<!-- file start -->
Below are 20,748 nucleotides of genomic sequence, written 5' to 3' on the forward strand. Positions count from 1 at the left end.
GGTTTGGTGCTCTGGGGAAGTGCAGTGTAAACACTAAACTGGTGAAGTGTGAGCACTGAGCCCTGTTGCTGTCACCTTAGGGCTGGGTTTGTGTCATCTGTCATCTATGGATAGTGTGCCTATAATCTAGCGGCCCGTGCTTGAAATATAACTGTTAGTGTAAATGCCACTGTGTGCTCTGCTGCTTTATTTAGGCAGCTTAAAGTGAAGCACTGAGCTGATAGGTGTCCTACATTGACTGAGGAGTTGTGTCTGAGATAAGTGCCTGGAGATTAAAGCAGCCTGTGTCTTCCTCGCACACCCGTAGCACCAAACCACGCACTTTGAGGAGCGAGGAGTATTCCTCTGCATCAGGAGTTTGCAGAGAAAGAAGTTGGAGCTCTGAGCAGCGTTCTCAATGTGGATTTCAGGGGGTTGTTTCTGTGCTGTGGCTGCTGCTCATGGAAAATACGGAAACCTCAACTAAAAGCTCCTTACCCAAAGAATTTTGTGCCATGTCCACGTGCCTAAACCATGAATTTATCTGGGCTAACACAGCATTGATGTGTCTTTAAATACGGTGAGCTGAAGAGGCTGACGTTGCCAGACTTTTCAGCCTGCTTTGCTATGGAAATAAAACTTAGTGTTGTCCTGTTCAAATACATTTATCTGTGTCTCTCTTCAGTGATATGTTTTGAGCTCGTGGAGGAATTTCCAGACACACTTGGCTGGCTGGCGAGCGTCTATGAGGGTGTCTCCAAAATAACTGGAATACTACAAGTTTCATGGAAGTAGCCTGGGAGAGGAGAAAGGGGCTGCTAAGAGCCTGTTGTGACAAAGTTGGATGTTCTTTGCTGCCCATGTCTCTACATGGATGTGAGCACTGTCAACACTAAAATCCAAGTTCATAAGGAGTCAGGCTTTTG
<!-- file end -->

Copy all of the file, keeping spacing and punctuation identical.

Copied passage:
Below are 20,748 nucleotides of genomic sequence, written 5' to 3' on the forward strand. Positions count from 1 at the left end.
GGTTTGGTGCTCTGGGGAAGTGCAGTGTAAACACTAAACTGGTGAAGTGTGAGCACTGAGCCCTGTTGCTGTCACCTTAGGGCTGGGTTTGTGTCATCTGTCATCTATGGATAGTGTGCCTATAATCTAGCGGCCCGTGCTTGAAATATAACTGTTAGTGTAAATGCCACTGTGTGCTCTGCTGCTTTATTTAGGCAGCTTAAAGTGAAGCACTGAGCTGATAGGTGTCCTACATTGACTGAGGAGTTGTGTCTGAGATAAGTGCCTGGAGATTAAAGCAGCCTGTGTCTTCCTCGCACACCCGTAGCACCAAACCACGCACTTTGAGGAGCGAGGAGTATTCCTCTGCATCAGGAGTTTGCAGAGAAAGAAGTTGGAGCTCTGAGCAGCGTTCTCAATGTGGATTTCAGGGGGTTGTTTCTGTGCTGTGGCTGCTGCTCATGGAAAATACGGAAACCTCAACTAAAAGCTCCTTACCCAAAGAATTTTGTGCCATGTCCACGTGCCTAAACCATGAATTTATCTGGGCTAACACAGCATTGATGTGTCTTTAAATACGGTGAGCTGAAGAGGCTGACGTTGCCAGACTTTTCAGCCTGCTTTGCTATGGAAATAAAACTTAGTGTTGTCCTGTTCAAATACATTTATCTGTGTCTCTCTTCAGTGATATGTTTTGAGCTCGTGGAGGAATTTCCAGACACACTTGGCTGGCTGGCGAGCGTCTATGAGGGTGTCTCCAAAATAACTGGAATACTACAAGTTTCATGGAAGTAGCCTGGGAGAGGAGAAAGGGGCTGCTAAGAGCCTGTTGTGACAAAGTTGGATGTTCTTTGCTGCCCATGTCTCTACATGGATGTGAGCACTGTCAACACTAAAATCCAAGTTCATAAGGAGTCAGGCTTTTG